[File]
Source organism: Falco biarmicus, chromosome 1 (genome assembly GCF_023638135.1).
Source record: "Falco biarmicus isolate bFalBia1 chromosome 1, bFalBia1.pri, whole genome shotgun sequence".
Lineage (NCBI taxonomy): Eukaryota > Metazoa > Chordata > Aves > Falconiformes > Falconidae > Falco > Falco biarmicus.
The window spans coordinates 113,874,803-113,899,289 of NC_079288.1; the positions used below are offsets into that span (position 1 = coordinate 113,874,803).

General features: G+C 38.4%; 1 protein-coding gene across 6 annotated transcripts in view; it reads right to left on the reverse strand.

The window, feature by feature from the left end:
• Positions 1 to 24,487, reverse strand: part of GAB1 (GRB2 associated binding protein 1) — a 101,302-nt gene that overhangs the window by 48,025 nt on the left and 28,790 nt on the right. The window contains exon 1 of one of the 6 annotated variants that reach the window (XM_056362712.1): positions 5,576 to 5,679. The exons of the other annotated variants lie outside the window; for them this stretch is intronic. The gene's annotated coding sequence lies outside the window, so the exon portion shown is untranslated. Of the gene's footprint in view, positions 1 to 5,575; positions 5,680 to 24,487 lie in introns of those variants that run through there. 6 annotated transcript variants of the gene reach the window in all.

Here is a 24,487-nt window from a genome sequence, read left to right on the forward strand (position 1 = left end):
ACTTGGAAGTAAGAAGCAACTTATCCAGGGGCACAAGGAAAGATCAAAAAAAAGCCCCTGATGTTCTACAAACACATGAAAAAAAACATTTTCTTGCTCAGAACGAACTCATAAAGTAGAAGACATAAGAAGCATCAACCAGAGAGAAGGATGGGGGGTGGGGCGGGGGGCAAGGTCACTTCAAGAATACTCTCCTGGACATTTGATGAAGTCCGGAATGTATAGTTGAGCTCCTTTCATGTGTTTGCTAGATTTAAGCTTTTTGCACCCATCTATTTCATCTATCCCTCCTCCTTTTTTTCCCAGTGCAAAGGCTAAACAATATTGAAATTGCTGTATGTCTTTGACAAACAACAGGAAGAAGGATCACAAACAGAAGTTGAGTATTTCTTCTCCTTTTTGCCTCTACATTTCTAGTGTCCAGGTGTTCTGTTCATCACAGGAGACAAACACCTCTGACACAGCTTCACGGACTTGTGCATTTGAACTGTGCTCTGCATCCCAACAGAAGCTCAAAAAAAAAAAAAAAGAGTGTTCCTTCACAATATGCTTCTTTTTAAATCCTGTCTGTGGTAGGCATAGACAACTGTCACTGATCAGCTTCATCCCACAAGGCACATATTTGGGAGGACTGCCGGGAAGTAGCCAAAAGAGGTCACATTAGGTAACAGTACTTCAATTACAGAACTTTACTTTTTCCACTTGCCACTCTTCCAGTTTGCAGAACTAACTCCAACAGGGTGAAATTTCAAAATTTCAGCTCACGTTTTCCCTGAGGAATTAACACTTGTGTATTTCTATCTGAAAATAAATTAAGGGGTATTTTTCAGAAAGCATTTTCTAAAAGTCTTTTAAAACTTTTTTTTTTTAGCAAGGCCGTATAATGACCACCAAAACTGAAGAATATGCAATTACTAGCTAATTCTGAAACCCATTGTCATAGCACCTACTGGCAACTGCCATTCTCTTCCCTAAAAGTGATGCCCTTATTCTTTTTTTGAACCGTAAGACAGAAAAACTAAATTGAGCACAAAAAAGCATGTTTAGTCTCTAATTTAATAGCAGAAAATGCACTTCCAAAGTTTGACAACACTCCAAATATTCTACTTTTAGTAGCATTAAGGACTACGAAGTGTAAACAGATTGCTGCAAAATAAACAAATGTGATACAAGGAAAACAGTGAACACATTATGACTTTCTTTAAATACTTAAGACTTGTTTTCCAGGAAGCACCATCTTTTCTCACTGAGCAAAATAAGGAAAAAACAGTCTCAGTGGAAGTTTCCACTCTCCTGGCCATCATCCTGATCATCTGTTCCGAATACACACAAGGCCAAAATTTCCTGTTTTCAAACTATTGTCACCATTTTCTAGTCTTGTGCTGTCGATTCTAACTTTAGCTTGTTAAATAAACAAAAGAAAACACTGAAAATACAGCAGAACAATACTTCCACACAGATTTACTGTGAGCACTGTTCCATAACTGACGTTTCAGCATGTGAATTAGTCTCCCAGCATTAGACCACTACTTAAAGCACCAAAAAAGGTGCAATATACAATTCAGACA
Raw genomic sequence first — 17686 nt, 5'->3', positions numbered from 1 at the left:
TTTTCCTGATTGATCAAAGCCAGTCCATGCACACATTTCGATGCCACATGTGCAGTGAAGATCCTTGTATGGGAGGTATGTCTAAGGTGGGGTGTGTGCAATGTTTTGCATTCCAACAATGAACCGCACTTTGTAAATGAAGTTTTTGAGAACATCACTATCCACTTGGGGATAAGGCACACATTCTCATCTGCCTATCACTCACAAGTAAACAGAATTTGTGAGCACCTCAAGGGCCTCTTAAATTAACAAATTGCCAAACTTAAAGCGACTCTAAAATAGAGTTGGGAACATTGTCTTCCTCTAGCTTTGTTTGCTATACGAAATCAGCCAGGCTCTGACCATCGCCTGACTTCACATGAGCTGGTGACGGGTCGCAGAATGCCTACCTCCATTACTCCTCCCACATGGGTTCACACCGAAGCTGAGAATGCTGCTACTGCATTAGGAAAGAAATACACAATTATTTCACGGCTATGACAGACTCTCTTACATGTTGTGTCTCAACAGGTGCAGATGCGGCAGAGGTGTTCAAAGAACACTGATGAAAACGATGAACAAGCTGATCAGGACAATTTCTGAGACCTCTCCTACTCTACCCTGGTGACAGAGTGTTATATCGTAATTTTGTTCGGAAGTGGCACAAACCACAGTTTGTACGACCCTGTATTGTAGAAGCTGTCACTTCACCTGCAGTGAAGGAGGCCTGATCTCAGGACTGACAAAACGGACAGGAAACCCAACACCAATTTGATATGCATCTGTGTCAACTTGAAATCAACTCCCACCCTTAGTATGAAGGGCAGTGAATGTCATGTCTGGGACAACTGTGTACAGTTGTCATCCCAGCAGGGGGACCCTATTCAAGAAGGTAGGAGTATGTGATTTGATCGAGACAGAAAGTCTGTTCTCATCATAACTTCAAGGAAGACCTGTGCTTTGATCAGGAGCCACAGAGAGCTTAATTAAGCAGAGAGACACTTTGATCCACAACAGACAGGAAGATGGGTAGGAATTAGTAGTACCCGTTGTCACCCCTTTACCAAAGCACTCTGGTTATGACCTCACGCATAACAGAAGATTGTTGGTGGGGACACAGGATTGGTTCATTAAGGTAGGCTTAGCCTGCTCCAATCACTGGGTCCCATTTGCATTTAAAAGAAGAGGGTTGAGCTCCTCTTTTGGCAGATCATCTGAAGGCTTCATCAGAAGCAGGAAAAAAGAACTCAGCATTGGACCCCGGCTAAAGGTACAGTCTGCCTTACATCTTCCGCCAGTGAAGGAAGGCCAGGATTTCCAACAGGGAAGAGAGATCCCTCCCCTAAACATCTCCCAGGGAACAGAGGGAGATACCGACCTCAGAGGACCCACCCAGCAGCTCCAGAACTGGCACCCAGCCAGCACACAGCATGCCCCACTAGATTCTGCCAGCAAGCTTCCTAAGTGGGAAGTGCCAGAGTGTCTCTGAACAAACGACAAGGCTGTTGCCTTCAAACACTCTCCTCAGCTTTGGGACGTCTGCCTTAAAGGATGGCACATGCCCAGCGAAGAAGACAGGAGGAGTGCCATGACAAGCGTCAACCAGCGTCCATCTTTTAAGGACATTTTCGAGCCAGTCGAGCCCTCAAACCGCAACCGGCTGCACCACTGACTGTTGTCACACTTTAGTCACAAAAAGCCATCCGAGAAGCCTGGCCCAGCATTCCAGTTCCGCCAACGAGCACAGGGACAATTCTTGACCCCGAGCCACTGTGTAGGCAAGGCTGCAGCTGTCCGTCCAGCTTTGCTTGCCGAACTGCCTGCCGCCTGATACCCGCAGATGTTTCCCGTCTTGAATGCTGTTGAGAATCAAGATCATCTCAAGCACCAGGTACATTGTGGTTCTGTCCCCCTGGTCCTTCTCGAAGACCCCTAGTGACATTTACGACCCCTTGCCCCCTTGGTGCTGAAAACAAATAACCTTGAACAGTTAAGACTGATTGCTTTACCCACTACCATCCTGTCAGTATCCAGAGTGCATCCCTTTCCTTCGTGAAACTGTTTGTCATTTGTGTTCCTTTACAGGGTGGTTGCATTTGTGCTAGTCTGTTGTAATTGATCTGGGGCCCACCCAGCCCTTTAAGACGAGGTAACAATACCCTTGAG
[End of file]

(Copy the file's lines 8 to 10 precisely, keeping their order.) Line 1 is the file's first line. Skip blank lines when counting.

Here is a 24,487-nt window from a genome sequence, read left to right on the forward strand (position 1 = left end):
ACTTGGAAGTAAGAAGCAACTTATCCAGGGGCACAAGGAAAGATCAAAAAAAAGCCCCTGATGTTCTACAAACACATGAAAAAAAACATTTTCTTGCTCAGAACGAACTCATAAAGTAGAAGACATAAGAAGCATCAACCAGAGAGAAGGATGGGGGGTGGGGCGGGGGGCAAGGTCACTTCAAGAATACTCTCCTGGACATTTGATGAAGTCCGGAATGTATAGTTGAGCTCCTTTCATGTGTTTGCTAGATTTAAGCTTTTTGCACCCATCTATTTCATCTATCCCTCCTCCTTTTTTTCCCAGTGCAAAGGCTAAACAATATTGAAATTGCTGTATGTCTTTGACAAACAACAGGAAGAAGGATCACAAACAGAAGTTGAGTATTTCTTCTCCTTTTTGCCTCTACATTTCTAGTGTCCAGGTGTTCTGTTCATCACAGGAGACAAACACCTCTGACACAGCTTCACGGACTTGTGCATTTGAACTGTGCTCTGCATCCCAACAGAAGCTCAAAAAAAAAAAAAAAGAGTGTTCCTTCACAATATGCTTCTTTTTAAATCCTGTCTGTGGTAGGCATAGACAACTGTCACTGATCAGCTTCATCCCACAAGGCACATATTTGGGAGGACTGCCGGGAAGTAGCCAAAAGAGGTCACATTAGGTAACAGTACTTCAATTACAGAACTTTACTTTTTCCACTTGCCACTCTTCCAGTTTGCAGAACTAACTCCAACAGGGTGAAATTTCAAAATTTCAGCTCACGTTTTCCCTGAGGAATTAACACTTGTGTATTTCTATCTGAAAATAAATTAAGGGGTATTTTTCAGAAAGCATTTTCTAAAAGTCTTTTAAAACTTTTTTTTTTTAGCAAGGCCGTATAATGACCACCAAAACTGAAGAATATGCAATTACTAGCTAATTCTGAAACCCATTGTCATAGCACCTACTGGCAACTGCCATTCTCTTCCCTAAAAGTGATGCCCTTATTCTTTTTTTGAACCGTAAGACAGAAAAACTAAATTGAGCACAAAAAAGCATGTTTAGTCTCTAATTTAATAGCAGAAAATGCACTTCCAAAGTTTGACAACACTCCAAATATTCTACTTTTAGTAGCATTAAGGACTACGAAGTGTAAACAGATTGCTGCAAAATAAACAAATGTGATACAAGGAAAACAGTGAACACATTATGACTTTCTTTAAATACTTAAGACTTGTTTTCCAGGAAGCACCATCTTTTCTCACTGAGCAAAATAAGGAAAAAACAGTCTCAGTGGAAGTTTCCACTCTCCTGGCCATCATCCTGATCATCTGTTCCGAATACACACAAGGCCAAAATTTCCTGTTTTCAAACTATTGTCACCATTTTCTAGTCTTGTGCTGTCGATTCTAACTTTAGCTTGTTAAATAAACAAAAGAAAACACTGAAAATACAGCAGAACAATACTTCCACACAGATTTACTGTGAGCACTGTTCCATAACTGACGTTTCAGCATGTGAATTAGTCTCCCAGCATTAGACCACTACTTAAAGCACCAAAAAAGGTGCAATATACAATTCAGACA
Raw genomic sequence first — 17686 nt, 5'->3', positions numbered from 1 at the left: